One of the results of rising property prices and the falling value of wages in real terms is that many UK employees can no longer afford to live near their workplace. Although young workers and those on low incomes are less affected by this trend, others have found a drastic increase in both their commuting bills and journey times, making them the highest in Europe. In this article we look at:
- The average UK work commute
- Ways to reduce your commuting bills
- Alternative means of transport
- Making your daily commute better
What is the average commute to work in the UK?
Gridlocked roads, delayed trains and irregular bus services mean that a commuter covers, on average, 17 miles in 41 minutes. In 2017, the average commute time was calculated to have increased by 25% to one hour although 1 in 7 were labelled as ‘extreme commuters’ (spending 2 hours or more going back and forth to work).
The time that employees spend getting to work and their commuting bills depend on their choice of transport, and where they live in the UK. Commuters travelling into London face the longest journey time of 74 minutes and pay on average £305 a month (compared to £146 a month for the rest of the country).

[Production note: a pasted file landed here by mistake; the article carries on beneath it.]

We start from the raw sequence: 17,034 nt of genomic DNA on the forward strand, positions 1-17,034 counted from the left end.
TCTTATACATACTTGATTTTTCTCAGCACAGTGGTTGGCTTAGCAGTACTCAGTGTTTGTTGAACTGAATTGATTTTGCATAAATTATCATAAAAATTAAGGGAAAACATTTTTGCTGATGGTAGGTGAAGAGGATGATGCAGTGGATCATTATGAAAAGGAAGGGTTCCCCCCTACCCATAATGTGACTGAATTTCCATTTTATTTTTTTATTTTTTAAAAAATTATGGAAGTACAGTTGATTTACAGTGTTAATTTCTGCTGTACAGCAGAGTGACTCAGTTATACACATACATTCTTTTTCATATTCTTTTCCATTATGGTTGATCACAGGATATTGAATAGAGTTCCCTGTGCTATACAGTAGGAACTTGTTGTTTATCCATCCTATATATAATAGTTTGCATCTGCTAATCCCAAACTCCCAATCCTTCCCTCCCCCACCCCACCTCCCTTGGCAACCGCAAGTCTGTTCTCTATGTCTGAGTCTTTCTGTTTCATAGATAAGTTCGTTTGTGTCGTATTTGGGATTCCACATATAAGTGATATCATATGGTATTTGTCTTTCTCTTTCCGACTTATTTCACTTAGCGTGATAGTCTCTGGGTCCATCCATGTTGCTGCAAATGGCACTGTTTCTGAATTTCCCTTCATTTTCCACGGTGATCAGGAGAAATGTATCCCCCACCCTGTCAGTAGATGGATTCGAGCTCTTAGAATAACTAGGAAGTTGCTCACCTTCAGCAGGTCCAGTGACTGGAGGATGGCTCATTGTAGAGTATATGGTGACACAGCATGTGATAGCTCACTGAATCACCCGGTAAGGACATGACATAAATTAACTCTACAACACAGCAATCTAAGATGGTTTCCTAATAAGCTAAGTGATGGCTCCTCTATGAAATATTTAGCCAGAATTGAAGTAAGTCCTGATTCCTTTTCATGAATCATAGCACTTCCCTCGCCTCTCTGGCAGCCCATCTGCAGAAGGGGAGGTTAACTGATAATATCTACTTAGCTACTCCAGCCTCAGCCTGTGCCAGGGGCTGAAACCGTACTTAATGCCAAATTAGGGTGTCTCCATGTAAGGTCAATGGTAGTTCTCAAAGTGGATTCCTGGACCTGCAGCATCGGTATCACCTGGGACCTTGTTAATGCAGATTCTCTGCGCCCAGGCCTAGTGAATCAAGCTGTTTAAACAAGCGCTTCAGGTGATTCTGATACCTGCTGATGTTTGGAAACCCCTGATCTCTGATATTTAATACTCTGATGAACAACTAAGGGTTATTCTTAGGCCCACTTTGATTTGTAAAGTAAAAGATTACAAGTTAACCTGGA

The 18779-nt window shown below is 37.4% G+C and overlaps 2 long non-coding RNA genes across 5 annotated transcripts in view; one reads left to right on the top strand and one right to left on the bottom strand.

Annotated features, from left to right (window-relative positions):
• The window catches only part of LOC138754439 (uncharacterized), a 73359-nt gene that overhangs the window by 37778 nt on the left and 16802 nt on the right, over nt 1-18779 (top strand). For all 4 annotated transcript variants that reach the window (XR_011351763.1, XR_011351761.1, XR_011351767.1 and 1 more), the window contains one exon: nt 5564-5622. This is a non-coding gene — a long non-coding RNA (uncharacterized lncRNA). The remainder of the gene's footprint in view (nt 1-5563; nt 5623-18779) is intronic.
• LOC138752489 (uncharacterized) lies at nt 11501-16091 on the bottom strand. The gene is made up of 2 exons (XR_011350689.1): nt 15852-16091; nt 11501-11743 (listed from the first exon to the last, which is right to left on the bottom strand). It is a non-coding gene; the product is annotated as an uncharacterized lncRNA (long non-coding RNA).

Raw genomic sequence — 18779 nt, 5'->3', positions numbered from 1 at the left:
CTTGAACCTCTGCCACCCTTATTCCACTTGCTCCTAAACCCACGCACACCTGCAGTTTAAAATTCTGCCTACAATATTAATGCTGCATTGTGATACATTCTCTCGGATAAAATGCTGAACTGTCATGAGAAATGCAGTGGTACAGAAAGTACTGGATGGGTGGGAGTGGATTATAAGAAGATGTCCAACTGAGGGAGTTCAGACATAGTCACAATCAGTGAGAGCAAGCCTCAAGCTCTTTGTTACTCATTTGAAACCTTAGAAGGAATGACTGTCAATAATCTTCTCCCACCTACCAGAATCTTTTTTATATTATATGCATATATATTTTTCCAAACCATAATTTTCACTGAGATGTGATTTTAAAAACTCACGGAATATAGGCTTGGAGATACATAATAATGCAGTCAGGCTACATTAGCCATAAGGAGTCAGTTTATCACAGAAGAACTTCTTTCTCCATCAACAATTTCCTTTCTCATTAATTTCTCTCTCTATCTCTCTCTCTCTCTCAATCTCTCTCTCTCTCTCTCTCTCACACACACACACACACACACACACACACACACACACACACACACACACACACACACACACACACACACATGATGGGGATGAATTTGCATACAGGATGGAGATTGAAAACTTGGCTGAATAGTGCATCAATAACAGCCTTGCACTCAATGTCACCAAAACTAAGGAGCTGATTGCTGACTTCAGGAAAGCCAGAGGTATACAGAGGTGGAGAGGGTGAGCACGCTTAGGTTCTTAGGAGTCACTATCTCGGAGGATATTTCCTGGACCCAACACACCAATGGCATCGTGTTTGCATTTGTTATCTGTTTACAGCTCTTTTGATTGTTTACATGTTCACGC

How can I reduce my commuting bills?
There are a number of ways to reduce your commuting bills.
Buy a season ticket
A monthly or annual season ticket will reduce your commuting bills. If you can’t afford to pay upfront, many employers offer an interest-free loan which can be repaid gradually over the year.
Flexible hours and working from home
If your job allows you to adopt flexi-hours, you can make savings on your commuting bills by avoiding the high-cost peak times (6-9.30am, 4.30-7pm). Using technology to work from home once or twice a week will also reduce commuting costs.
Sharing a commute with a co-worker or finding someone on a car-sharing site means you will pay less for your commuting bills.
Alternative means of transport
Where possible, think about alternative cheaper means of transport such as walking, motorbike/moped or cycling.
The key to making your long commute better is to use your time profitably by doing something you enjoy.
If you wish to start commuting by bike, you should ask whether your company takes part in the Cycle to Work Scheme. This government tax exemption programme allows your employer to lend you up to £1,000 to buy a bicycle and the necessary safety equipment. Apart from saving on commuting bills, you’ll also be more eco-friendly and improve your physical fitness.
How can I make my long commute better?
The key to making your long commute better is to use your time profitably. You could take advantage of the extra time at your disposal to restore your work/life balance by doing something you enjoy. Listening to music or podcasts are possible for all commuters. Commuters who travel by public transport have more options including reading, puzzles or catching up on personal correspondence.
Another option is to use the time on the train/bus to catch up on work-related tasks. The main benefit of this is that when you finally reach home, you’ll be able to give your loved ones your undivided attention.